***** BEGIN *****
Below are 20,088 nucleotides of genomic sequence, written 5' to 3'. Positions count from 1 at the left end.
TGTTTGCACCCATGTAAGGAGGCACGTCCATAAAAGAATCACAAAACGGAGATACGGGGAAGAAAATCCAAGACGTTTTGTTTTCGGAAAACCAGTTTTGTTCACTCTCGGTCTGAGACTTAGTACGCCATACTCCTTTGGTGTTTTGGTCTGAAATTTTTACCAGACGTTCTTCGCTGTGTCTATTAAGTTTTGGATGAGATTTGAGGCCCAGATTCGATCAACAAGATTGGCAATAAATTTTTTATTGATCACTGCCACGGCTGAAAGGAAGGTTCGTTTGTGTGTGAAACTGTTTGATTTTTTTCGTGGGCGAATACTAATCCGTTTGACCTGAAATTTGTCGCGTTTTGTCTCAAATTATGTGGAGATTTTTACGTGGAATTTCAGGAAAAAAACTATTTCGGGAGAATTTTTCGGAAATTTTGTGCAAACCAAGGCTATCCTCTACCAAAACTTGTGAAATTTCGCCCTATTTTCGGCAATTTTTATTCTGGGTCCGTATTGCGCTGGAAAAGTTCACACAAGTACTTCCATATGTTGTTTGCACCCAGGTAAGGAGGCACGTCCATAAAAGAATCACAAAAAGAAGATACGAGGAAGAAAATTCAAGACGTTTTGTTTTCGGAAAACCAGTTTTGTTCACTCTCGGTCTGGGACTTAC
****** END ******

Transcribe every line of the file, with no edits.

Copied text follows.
Below are 20,088 nucleotides of genomic sequence, written 5' to 3'. Positions count from 1 at the left end.
TGTTTGCACCCATGTAAGGAGGCACGTCCATAAAAGAATCACAAAACGGAGATACGGGGAAGAAAATCCAAGACGTTTTGTTTTCGGAAAACCAGTTTTGTTCACTCTCGGTCTGAGACTTAGTACGCCATACTCCTTTGGTGTTTTGGTCTGAAATTTTTACCAGACGTTCTTCGCTGTGTCTATTAAGTTTTGGATGAGATTTGAGGCCCAGATTCGATCAACAAGATTGGCAATAAATTTTTTATTGATCACTGCCACGGCTGAAAGGAAGGTTCGTTTGTGTGTGAAACTGTTTGATTTTTTTCGTGGGCGAATACTAATCCGTTTGACCTGAAATTTGTCGCGTTTTGTCTCAAATTATGTGGAGATTTTTACGTGGAATTTCAGGAAAAAAACTATTTCGGGAGAATTTTTCGGAAATTTTGTGCAAACCAAGGCTATCCTCTACCAAAACTTGTGAAATTTCGCCCTATTTTCGGCAATTTTTATTCTGGGTCCGTATTGCGCTGGAAAAGTTCACACAAGTACTTCCATATGTTGTTTGCACCCAGGTAAGGAGGCACGTCCATAAAAGAATCACAAAAAGAAGATACGAGGAAGAAAATTCAAGACGTTTTGTTTTCGGAAAACCAGTTTTGTTCACTCTCGGTCTGGGACTTAC